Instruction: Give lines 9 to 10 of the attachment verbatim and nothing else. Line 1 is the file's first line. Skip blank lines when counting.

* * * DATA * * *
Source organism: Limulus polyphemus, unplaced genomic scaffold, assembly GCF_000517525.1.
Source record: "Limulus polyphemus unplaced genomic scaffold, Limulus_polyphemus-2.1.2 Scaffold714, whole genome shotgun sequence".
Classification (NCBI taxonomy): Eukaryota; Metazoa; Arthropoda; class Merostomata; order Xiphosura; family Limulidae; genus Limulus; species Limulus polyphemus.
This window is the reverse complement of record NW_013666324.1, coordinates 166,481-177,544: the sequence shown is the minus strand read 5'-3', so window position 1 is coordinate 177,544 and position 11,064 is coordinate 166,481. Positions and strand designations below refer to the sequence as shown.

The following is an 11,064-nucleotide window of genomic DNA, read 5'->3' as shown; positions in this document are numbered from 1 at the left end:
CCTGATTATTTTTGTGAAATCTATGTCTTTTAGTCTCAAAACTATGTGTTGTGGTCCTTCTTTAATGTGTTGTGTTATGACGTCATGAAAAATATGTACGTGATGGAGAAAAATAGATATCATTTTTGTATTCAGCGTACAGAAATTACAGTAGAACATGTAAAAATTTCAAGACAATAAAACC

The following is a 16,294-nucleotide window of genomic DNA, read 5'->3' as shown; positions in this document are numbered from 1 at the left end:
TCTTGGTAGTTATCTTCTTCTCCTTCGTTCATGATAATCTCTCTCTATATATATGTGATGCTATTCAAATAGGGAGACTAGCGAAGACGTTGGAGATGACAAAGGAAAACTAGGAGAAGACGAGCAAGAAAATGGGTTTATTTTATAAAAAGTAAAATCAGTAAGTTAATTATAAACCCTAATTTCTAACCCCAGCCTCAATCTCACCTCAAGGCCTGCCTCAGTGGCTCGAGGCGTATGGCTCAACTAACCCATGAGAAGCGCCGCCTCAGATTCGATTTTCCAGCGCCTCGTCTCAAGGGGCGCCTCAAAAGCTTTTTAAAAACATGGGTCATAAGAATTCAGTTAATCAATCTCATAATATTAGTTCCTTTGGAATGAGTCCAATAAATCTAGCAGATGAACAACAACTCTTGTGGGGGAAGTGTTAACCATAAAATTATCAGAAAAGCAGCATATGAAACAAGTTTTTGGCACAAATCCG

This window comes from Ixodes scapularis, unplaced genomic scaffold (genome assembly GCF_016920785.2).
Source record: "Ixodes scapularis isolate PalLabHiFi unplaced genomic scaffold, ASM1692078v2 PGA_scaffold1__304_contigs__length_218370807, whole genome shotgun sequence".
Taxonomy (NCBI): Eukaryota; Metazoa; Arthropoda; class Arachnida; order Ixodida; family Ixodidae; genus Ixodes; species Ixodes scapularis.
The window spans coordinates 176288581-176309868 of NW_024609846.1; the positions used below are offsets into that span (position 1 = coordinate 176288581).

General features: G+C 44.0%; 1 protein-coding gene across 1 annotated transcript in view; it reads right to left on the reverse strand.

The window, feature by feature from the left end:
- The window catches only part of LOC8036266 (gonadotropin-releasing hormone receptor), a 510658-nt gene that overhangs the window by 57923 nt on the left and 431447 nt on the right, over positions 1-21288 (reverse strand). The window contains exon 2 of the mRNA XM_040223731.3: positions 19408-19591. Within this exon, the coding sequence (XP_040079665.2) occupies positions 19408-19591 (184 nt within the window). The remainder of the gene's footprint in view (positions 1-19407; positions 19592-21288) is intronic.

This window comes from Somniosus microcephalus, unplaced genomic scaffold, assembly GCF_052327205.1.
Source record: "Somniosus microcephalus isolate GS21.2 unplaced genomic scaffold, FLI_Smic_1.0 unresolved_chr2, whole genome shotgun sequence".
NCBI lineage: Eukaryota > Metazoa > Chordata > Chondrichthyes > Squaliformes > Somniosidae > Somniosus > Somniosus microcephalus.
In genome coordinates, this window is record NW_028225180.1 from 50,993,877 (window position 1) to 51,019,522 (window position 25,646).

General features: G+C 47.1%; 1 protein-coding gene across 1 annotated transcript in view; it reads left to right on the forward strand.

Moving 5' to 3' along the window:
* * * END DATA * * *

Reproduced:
This window comes from Ixodes scapularis, unplaced genomic scaffold (genome assembly GCF_016920785.2).
Source record: "Ixodes scapularis isolate PalLabHiFi unplaced genomic scaffold, ASM1692078v2 PGA_scaffold1__304_contigs__length_218370807, whole genome shotgun sequence".